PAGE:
• Category: Theater
  • Words: 1846
  • Grade: 100
Aeschylus was born in Eleusis, a Greek town near Athens, in 525 B.C. He

was the

first of the great Greek tragedians, preceding both Sophocles and Euripides,

and is often

credited with inventing tragic drama. Prior to Aeschylus, plays were

primitive, consisting

of a single actor and a chorus offering commentary. In his works, he added a


actor" (often more than one) thus creating endless new dramatic

possibilities. He lived

until 456 B.C., fighting in the wars against Persia, and attaining great

acclaim in the world

of the Athenian theater.

Aeschylus wrote nearly ninety plays; however, only seven have survived to


modern era, including such famous works as Prometheus Bound and The Seven


Thebes. Agamemnon is the first of a trilogy, called the Oresteia, which

continues with The

Libation-Bearers and concludes with The Eumenides. The trilogy--the only such

work to

survive from Ancient Greece--is considered by many critics to be the greatest


tragedy ever written, both for the power of its poetry and the strength of

its characters.

Agamemnon depicts the assassination of the title character by his wife,

Clytemnestra, and her lover; The Libation-Bearers continues the story with

the return of

Agamemnon's son, Orestes, who kills his mother and avenges his father.

Orestes is

pursued by the Furies in punishment for his matricide, and finally finds

refuge in Athens,

where the god Athena relieves him of his persecution.

The events of Agamemnon take place against a backdrop that would have been

familiar to an Athenian audience. Agamemnon is returning from his victory at

Troy, which

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has been besieged for ten years by Greek armies attempting to recover Helen,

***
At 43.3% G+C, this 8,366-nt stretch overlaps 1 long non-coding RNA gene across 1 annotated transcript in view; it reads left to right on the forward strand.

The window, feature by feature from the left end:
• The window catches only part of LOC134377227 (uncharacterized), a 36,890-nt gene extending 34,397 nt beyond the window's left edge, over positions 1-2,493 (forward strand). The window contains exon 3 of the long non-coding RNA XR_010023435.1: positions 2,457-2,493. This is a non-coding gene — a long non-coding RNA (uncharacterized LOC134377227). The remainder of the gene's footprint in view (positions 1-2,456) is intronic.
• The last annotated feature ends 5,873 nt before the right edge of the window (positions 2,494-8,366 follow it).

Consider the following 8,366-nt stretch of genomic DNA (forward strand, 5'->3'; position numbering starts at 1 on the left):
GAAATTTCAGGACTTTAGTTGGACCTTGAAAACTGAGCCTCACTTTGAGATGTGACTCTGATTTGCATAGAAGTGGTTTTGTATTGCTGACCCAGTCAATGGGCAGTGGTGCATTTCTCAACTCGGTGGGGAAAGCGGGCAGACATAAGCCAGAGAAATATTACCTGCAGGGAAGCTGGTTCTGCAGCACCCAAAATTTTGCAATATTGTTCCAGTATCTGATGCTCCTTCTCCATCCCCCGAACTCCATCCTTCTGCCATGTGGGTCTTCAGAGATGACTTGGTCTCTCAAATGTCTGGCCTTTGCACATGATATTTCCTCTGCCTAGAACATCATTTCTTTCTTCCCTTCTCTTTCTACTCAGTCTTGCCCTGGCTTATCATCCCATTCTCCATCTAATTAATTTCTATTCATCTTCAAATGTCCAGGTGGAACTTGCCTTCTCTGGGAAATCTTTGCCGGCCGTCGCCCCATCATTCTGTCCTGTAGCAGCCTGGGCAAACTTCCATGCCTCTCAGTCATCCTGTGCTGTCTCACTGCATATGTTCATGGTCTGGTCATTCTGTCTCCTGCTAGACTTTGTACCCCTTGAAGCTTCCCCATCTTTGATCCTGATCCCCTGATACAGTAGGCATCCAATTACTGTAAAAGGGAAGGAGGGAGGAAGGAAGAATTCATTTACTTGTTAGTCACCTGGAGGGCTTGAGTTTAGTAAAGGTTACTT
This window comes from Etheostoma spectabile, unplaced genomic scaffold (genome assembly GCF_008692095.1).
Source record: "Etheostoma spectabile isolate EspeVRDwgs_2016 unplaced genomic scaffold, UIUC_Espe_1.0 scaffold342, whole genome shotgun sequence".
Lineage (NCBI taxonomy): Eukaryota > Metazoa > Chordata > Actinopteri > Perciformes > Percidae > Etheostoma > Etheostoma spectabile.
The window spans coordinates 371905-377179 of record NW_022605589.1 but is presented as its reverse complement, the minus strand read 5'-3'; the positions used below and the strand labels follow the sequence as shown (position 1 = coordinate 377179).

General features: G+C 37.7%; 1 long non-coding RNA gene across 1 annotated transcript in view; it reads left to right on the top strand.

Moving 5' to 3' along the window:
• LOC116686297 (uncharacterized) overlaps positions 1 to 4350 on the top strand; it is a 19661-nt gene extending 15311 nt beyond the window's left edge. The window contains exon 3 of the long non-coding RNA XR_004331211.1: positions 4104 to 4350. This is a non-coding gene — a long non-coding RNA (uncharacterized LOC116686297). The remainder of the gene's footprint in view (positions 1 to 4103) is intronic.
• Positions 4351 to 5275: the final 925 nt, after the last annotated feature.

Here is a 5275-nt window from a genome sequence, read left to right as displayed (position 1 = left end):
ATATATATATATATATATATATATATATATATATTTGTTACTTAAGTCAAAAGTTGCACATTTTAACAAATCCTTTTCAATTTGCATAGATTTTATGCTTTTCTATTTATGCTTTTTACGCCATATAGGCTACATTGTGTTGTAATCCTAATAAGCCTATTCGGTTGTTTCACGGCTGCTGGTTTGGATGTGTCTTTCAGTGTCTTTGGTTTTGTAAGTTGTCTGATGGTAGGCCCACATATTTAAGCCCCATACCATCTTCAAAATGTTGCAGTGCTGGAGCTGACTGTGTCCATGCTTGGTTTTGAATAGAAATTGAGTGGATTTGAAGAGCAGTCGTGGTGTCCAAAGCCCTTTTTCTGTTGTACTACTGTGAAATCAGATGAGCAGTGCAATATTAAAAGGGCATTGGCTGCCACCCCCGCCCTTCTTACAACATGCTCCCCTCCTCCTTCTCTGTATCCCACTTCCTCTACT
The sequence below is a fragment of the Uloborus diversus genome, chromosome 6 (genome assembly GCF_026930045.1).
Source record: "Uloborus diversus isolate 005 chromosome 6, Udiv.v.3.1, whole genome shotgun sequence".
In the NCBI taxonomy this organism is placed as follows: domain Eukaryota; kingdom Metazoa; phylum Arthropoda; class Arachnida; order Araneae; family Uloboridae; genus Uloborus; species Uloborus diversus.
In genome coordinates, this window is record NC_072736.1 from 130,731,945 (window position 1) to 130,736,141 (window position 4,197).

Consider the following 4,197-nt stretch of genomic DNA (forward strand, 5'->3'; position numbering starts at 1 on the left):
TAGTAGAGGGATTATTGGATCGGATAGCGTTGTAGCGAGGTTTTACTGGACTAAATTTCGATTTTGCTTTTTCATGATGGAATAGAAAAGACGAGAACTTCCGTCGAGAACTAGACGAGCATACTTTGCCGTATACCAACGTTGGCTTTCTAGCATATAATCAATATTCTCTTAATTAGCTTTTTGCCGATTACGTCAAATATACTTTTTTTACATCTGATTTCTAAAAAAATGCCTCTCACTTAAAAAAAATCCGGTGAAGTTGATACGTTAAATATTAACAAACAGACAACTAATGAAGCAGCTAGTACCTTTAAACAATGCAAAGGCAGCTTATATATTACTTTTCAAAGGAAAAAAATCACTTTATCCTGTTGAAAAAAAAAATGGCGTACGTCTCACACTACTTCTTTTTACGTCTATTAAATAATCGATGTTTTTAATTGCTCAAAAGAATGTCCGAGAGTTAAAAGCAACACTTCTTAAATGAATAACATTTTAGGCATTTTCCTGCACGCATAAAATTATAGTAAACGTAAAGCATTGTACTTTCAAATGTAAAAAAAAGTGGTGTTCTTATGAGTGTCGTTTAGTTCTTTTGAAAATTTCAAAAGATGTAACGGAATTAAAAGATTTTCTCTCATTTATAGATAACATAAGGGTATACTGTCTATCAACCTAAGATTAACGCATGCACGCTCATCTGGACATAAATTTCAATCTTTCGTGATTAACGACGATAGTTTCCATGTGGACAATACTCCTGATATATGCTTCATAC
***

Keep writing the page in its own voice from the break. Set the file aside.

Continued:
Agamemnon's brother's wife, stolen treacherously by the Trojan Prince, Paris.

(The events

of the Trojan War are recounted in Homer's Iliad.) The play's tragic events

occur as a

result of the crimes committed by Agamemnon's family. His father, Atreus,

murdered and

cooked the children of his own brother, Thyestes, and served them to him;


lover, Aegisthus (Thyestes's only surviving son), seeks revenge for that

crime. Meanwhile,

Agamemnon sacrificed his daughter Iphigenia to gain a favorable wind to Troy,


Clytemnestra murders him to avenge her death.

Tragedies were Athenian, reflecting the taste and intellectual climate of

mid fifth

century Athens. The weight of history and heritage becomes a major theme of

the play,

and indeed of the entire trilogy, for the family it depicts cannot escape the

cursed cycle of

bloodshed from its past.

Aeschylus wrote this victory-winning trilogy in Athens, 458 B.C. His


in a loosely organized political "group" is thought to have influenced his

works. His

political faction included Pericles, who led Athens to the height of its

political power and

its artistic achievement with democracy. Pericles' group believed in

expanding democratic

base of citizens, in manifesting Athens' imperial claims, and in fostering a

foreign policy

that was anti-Spartan.

Sparta had suffered defeat during an uprising in a nearby city-state.

This Spartan

failure upset the balance of power, which Pericles' group wished to exploit.

Argos, a

city-state in the heart o f the Peloponnesos, without a powerful Sparta,

extended control

over some smaller neighboring cities. In 462, Argos, Athens, and Thessaly

formed an

informal alliance. In 461, Argos changed her constitution from aristocratic

to democratic.

Her assembly, courts, and other features mimicked those of Athens. Something

to note is

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whether or not these events had any influence over Aeschylus' decision to

move the locale

of the entire myth from Mycenae(the Homeric version of the epic) to Argos!